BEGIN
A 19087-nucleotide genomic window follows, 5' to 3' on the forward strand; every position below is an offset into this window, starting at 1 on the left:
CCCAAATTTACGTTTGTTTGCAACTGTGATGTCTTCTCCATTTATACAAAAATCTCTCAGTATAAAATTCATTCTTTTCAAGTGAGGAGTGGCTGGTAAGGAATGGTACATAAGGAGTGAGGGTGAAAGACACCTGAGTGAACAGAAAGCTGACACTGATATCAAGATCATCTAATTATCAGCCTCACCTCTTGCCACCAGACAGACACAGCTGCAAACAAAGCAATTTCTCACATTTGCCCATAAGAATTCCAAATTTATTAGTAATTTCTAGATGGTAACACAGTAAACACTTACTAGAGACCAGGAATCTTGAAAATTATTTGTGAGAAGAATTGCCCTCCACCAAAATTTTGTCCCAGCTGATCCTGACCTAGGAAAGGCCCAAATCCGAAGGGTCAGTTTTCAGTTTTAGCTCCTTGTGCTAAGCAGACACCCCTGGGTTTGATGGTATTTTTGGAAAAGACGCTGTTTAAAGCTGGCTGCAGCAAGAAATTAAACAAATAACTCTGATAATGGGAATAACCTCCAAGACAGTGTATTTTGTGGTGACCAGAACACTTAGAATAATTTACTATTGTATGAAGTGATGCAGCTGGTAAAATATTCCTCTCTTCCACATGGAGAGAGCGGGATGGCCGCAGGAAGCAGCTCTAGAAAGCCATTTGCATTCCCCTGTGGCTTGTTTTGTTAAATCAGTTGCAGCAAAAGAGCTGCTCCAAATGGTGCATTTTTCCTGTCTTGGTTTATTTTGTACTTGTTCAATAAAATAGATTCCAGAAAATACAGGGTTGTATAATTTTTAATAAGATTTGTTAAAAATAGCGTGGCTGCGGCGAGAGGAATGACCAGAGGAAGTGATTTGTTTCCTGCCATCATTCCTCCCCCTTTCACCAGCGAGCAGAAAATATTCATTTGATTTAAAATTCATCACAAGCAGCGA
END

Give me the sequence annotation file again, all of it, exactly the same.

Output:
A 19087-nucleotide genomic window follows, 5' to 3' on the forward strand; every position below is an offset into this window, starting at 1 on the left:
CCCAAATTTACGTTTGTTTGCAACTGTGATGTCTTCTCCATTTATACAAAAATCTCTCAGTATAAAATTCATTCTTTTCAAGTGAGGAGTGGCTGGTAAGGAATGGTACATAAGGAGTGAGGGTGAAAGACACCTGAGTGAACAGAAAGCTGACACTGATATCAAGATCATCTAATTATCAGCCTCACCTCTTGCCACCAGACAGACACAGCTGCAAACAAAGCAATTTCTCACATTTGCCCATAAGAATTCCAAATTTATTAGTAATTTCTAGATGGTAACACAGTAAACACTTACTAGAGACCAGGAATCTTGAAAATTATTTGTGAGAAGAATTGCCCTCCACCAAAATTTTGTCCCAGCTGATCCTGACCTAGGAAAGGCCCAAATCCGAAGGGTCAGTTTTCAGTTTTAGCTCCTTGTGCTAAGCAGACACCCCTGGGTTTGATGGTATTTTTGGAAAAGACGCTGTTTAAAGCTGGCTGCAGCAAGAAATTAAACAAATAACTCTGATAATGGGAATAACCTCCAAGACAGTGTATTTTGTGGTGACCAGAACACTTAGAATAATTTACTATTGTATGAAGTGATGCAGCTGGTAAAATATTCCTCTCTTCCACATGGAGAGAGCGGGATGGCCGCAGGAAGCAGCTCTAGAAAGCCATTTGCATTCCCCTGTGGCTTGTTTTGTTAAATCAGTTGCAGCAAAAGAGCTGCTCCAAATGGTGCATTTTTCCTGTCTTGGTTTATTTTGTACTTGTTCAATAAAATAGATTCCAGAAAATACAGGGTTGTATAATTTTTAATAAGATTTGTTAAAAATAGCGTGGCTGCGGCGAGAGGAATGACCAGAGGAAGTGATTTGTTTCCTGCCATCATTCCTCCCCCTTTCACCAGCGAGCAGAAAATATTCATTTGATTTAAAATTCATCACAAGCAGCGA